How Technology Can Helps Us Achieve Zero Roadway Fatalities

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In a country where technology is advancing at a rapid pace, it seems like roadway fatalities should be a thing of the past. However, the reality is that tens of thousands of drivers die on American roads every year. For decades, the cause of most of these roadway fatalities boiled down to one thing—driver error.

We have an opportunity to do better. Individuals aren’t always to blame for the fatalities on our roadways. Instead, we should look at the roadways themselves and how we can further innovate the way we manage them.

A Glimmer Of Hope

The U.S. Department of Transportation’s (USDOT) new National Roadway Safety Strategy (NRSS) provides a glimmer of hope and a shift in thinking about the many deaths that have occurred on our roads. According to USDOT, the NRSS “outlines the Department’s comprehensive approach to significantly reducing serious injuries and deaths on our Nation’s highways, roads, and streets. This is the first step in working toward an ambitious long-term goal of reaching zero roadway fatalities.”

This aggressive new safety strategy is completely changing the way our country views roadway fatalities. Rather than blaming fatal incidents on driver error, there’s now a sense of accountability on USDOT to truly look at the assets it manages and how they play into accidents on the roadways. It’s now more a question of how the design and condition of our infrastructure play into the cause of an accident, rather than simply a driver’s lapse in judgment.

How Technology Plays A Role

Perhaps the most exciting and innovative aspect of the NRSS is that it encourages departments of transportation to invest in new technologies that aim to improve road safety. Departments of transportation, or any government agency for that matter, aren’t historically known to invest in groundbreaking technologies from the get-go. However, it’s important to realize that funding these kinds of technologies that are forward-thinking and creative can play an enormous role in our country’s efforts to potentially reach zero roadway fatalities.

For example, according to the Safer Roads Conference, on average, “good street lighting causes a 30% reduction in night-time road casualties compared with poor or no street lighting.” Yet, due to limited manpower and large areas of coverage, it can be difficult to identify street lights that have gone out. With artificial intelligence and machine learning, we can automate the detection of faulty street lights and build digital twins of our roads to monitor proactively from our desktops.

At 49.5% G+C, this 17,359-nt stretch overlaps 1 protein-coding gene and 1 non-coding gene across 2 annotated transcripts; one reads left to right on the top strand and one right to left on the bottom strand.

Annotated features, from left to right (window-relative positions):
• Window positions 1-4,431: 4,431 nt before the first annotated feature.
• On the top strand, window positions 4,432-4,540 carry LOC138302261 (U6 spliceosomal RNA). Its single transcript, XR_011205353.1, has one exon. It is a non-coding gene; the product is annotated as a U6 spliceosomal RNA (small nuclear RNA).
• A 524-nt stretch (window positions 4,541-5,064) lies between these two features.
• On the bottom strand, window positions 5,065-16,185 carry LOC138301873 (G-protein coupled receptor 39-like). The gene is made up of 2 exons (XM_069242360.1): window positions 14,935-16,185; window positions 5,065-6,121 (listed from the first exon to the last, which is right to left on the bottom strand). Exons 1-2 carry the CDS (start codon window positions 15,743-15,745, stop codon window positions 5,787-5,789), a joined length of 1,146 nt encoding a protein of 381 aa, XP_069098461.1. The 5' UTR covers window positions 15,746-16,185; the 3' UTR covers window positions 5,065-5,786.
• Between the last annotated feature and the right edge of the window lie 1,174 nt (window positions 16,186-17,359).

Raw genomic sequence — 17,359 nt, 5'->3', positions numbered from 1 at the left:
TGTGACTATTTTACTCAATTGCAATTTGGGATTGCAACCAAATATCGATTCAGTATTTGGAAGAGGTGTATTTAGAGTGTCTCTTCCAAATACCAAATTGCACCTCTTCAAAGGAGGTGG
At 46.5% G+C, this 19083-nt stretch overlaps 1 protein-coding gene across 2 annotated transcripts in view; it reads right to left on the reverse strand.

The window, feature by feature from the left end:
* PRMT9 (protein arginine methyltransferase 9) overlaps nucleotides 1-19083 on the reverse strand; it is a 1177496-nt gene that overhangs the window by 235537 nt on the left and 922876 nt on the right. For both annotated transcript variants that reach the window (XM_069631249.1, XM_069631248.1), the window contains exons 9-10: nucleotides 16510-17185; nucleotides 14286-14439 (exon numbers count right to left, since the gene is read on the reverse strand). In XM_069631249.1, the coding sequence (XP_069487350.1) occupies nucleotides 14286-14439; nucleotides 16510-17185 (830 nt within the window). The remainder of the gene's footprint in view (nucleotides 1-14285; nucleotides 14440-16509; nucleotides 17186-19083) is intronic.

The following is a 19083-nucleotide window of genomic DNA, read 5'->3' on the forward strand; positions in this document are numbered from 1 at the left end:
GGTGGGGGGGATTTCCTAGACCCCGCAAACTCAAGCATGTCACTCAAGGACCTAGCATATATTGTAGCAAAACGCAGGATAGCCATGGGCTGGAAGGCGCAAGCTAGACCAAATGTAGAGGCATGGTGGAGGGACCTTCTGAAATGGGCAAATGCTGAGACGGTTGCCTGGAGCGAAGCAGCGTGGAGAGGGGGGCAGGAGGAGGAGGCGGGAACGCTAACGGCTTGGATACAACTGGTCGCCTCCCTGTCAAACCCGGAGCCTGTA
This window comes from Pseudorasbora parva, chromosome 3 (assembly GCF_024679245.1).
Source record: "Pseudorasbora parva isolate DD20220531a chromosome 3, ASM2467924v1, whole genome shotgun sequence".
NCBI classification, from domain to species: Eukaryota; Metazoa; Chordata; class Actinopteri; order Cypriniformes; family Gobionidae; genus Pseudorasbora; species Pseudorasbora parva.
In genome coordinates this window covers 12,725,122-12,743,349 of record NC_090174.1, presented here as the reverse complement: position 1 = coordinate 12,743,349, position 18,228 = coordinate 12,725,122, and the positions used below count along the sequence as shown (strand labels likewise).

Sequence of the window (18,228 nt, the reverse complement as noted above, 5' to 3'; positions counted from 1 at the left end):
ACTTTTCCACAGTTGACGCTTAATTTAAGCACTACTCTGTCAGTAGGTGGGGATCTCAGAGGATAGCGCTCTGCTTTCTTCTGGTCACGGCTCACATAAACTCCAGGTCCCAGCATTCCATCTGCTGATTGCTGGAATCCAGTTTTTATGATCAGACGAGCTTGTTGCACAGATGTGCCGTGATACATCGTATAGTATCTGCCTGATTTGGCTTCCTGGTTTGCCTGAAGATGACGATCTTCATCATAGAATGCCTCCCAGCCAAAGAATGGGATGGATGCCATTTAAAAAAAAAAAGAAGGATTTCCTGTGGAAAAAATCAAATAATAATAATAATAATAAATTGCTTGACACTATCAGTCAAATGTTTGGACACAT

Another huge part of the zero-accident conversation is autonomous vehicles, which may be one of the most widely talked-about technologies in the transportation industry—and rightly so. Autonomous vehicles are changing the way we think about getting from point A to point B. They could take human driver error out of the equation. Self-driving cars could potentially allow us to truly achieve zero roadway fatalities—but only if our infrastructure is prepared and properly managed.

What happens if an autonomous vehicle can’t see the lane striping? What would occur if the vehicle didn’t know that a pedestrian sign blew over?

These safety-critical questions are something we’ll need to be prepared for in a world where cars can drive themselves. Right now, our infrastructure isn’t prepared. On the 2021 Infrastructure Report Card, our country earned a C-, and study results show that 43% of our public roadways have remained in mediocre shape or worse for the past several years.

Our roads aren’t yet ready for autonomous vehicles, even though some researchers predict that this kind of technology could be widely available as early as 2023. In fact, some self-driving vehicles are already driving on roadways in cities like San Francisco and Phoenix.

What The Future Holds

By utilizing cameras, satellite images and dash cams inside of cars already on our roadways with other forms of data collection, USDOT can have near real-time insights on infrastructure conditions. These kinds of technologies can benefit the autonomous driving future, but the real advantages will be for the many drivers still navigating the roads themselves.

For example, if there’s a large piece of debris in the road that requires vehicles to swerve out of their lane to avoid it, USDOT currently must go find it manually or rely on public complaints. By the time the issue gets resolved, somebody could have hit the debris, or worse—an incident could have occurred. By harnessing technologies like machine vision and artificial intelligence, USDOT can be notified of the debris the second it enters a driving lane, and they can effectively clean it up.

If USDOT invests in artificial intelligence and machine learning technologies, it will help ensure that our roadways are safe for current drivers and that we’re prepared for the quickly approaching autonomous future of driving. These technologies can identify critical safety issues so they can be fixed quickly and more efficiently.

The zero-accident vision is only a concept for now. Until we make the proper investments in the critical technological advancements needed, it will remain just an idea. Agencies should begin implementing the NRSS by investing in technologies that will ready our infrastructure for the future.

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